Charles de Gaulle



The Weimar Republic

Gustav Stresemann


• Successful businessman • Elected to Reichstag in 1907 • Supported German policy during WWI • Organized Post-War Government at Weimar • In 1924 his successor named him Minister of Foreign Affairs • Negotiated the Dawes Plan

• Served in Franco-Prussian War • Retired in 1911 • Recalled during WWI • Won decisive Russian victories, Chief-of-Staff • Served two terms as President of Germany • Figure-Head • Did not oppose Hitler

Paul von Hindenburg


The Weimer Republic 1919-1923, Part 1 • Named for city where post WWI constitution was produced • Under pressure from Left and Right • Numerous ‘Putschs’ – rebellions • General strikes and Communism • Defaulted on reparations(1923) – Ruhr was occupied by French and Belgians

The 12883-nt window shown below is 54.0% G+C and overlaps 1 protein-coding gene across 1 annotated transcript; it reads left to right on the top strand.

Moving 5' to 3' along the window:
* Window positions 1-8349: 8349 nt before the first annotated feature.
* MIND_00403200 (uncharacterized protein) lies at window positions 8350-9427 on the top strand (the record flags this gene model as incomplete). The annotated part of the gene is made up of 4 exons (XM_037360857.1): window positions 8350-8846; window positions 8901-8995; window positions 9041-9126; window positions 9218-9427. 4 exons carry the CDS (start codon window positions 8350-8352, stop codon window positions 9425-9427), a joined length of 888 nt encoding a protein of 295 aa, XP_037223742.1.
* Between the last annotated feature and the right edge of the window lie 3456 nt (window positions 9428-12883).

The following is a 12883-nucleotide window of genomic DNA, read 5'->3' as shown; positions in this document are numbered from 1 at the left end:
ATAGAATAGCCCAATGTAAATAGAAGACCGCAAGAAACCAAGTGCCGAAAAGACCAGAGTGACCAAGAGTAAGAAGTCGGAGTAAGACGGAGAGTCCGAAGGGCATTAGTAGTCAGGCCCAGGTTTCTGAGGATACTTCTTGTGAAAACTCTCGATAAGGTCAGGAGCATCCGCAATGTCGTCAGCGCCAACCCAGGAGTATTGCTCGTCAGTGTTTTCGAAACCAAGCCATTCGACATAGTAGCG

Hyperinflation • Strikes (workers had not been paid) added to German woes in Ruhr • German government simply printed money • Exchange rate moved from 4.2 marks per dollar to 4,500,000,000,000 per dollar • Reparations payments resumed, and Ruhr was troops were removed • But, long term economic consequences

The Weimar Republic - 2 1923-1929, Better Times • The era of Gustav Stresemann • Fewer political crisis’ and appearance of economic recovery • Improved relations with other nations • Largely illusionary – increased overseas loans, decreased trade, and greater debt • Illusion ends with Stresemann’s death in 1929

Rise of Dictators